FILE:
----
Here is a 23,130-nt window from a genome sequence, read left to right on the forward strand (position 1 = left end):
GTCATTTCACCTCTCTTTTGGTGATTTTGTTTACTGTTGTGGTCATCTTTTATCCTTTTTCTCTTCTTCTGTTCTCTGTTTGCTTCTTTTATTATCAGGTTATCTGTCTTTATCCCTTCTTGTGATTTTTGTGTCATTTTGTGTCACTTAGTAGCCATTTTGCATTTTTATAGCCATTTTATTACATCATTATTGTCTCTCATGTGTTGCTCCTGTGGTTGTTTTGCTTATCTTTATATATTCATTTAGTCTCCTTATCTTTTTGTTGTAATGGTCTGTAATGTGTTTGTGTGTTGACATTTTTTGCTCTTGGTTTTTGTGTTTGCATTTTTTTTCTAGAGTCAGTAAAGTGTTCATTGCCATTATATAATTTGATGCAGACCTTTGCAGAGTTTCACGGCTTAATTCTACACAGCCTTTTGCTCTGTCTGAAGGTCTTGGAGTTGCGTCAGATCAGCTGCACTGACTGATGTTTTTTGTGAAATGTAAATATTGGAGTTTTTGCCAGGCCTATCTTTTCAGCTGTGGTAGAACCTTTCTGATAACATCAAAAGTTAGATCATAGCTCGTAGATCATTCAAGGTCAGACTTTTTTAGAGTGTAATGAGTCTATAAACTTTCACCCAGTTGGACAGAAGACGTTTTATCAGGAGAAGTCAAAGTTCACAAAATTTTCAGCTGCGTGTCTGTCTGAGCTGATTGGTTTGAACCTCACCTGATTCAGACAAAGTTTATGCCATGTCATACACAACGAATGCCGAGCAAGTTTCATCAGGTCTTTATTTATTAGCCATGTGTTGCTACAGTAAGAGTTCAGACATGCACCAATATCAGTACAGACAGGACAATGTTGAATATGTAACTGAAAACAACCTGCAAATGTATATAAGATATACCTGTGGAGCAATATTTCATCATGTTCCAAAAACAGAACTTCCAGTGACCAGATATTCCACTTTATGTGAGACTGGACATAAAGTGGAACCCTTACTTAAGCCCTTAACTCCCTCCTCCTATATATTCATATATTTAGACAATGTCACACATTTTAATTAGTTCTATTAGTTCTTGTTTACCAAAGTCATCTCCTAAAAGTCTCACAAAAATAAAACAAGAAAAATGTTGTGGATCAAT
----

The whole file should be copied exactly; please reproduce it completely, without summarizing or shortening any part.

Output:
Here is a 23,130-nt window from a genome sequence, read left to right on the forward strand (position 1 = left end):
GTCATTTCACCTCTCTTTTGGTGATTTTGTTTACTGTTGTGGTCATCTTTTATCCTTTTTCTCTTCTTCTGTTCTCTGTTTGCTTCTTTTATTATCAGGTTATCTGTCTTTATCCCTTCTTGTGATTTTTGTGTCATTTTGTGTCACTTAGTAGCCATTTTGCATTTTTATAGCCATTTTATTACATCATTATTGTCTCTCATGTGTTGCTCCTGTGGTTGTTTTGCTTATCTTTATATATTCATTTAGTCTCCTTATCTTTTTGTTGTAATGGTCTGTAATGTGTTTGTGTGTTGACATTTTTTGCTCTTGGTTTTTGTGTTTGCATTTTTTTTCTAGAGTCAGTAAAGTGTTCATTGCCATTATATAATTTGATGCAGACCTTTGCAGAGTTTCACGGCTTAATTCTACACAGCCTTTTGCTCTGTCTGAAGGTCTTGGAGTTGCGTCAGATCAGCTGCACTGACTGATGTTTTTTGTGAAATGTAAATATTGGAGTTTTTGCCAGGCCTATCTTTTCAGCTGTGGTAGAACCTTTCTGATAACATCAAAAGTTAGATCATAGCTCGTAGATCATTCAAGGTCAGACTTTTTTAGAGTGTAATGAGTCTATAAACTTTCACCCAGTTGGACAGAAGACGTTTTATCAGGAGAAGTCAAAGTTCACAAAATTTTCAGCTGCGTGTCTGTCTGAGCTGATTGGTTTGAACCTCACCTGATTCAGACAAAGTTTATGCCATGTCATACACAACGAATGCCGAGCAAGTTTCATCAGGTCTTTATTTATTAGCCATGTGTTGCTACAGTAAGAGTTCAGACATGCACCAATATCAGTACAGACAGGACAATGTTGAATATGTAACTGAAAACAACCTGCAAATGTATATAAGATATACCTGTGGAGCAATATTTCATCATGTTCCAAAAACAGAACTTCCAGTGACCAGATATTCCACTTTATGTGAGACTGGACATAAAGTGGAACCCTTACTTAAGCCCTTAACTCCCTCCTCCTATATATTCATATATTTAGACAATGTCACACATTTTAATTAGTTCTATTAGTTCTTGTTTACCAAAGTCATCTCCTAAAAGTCTCACAAAAATAAAACAAGAAAAATGTTGTGGATCAAT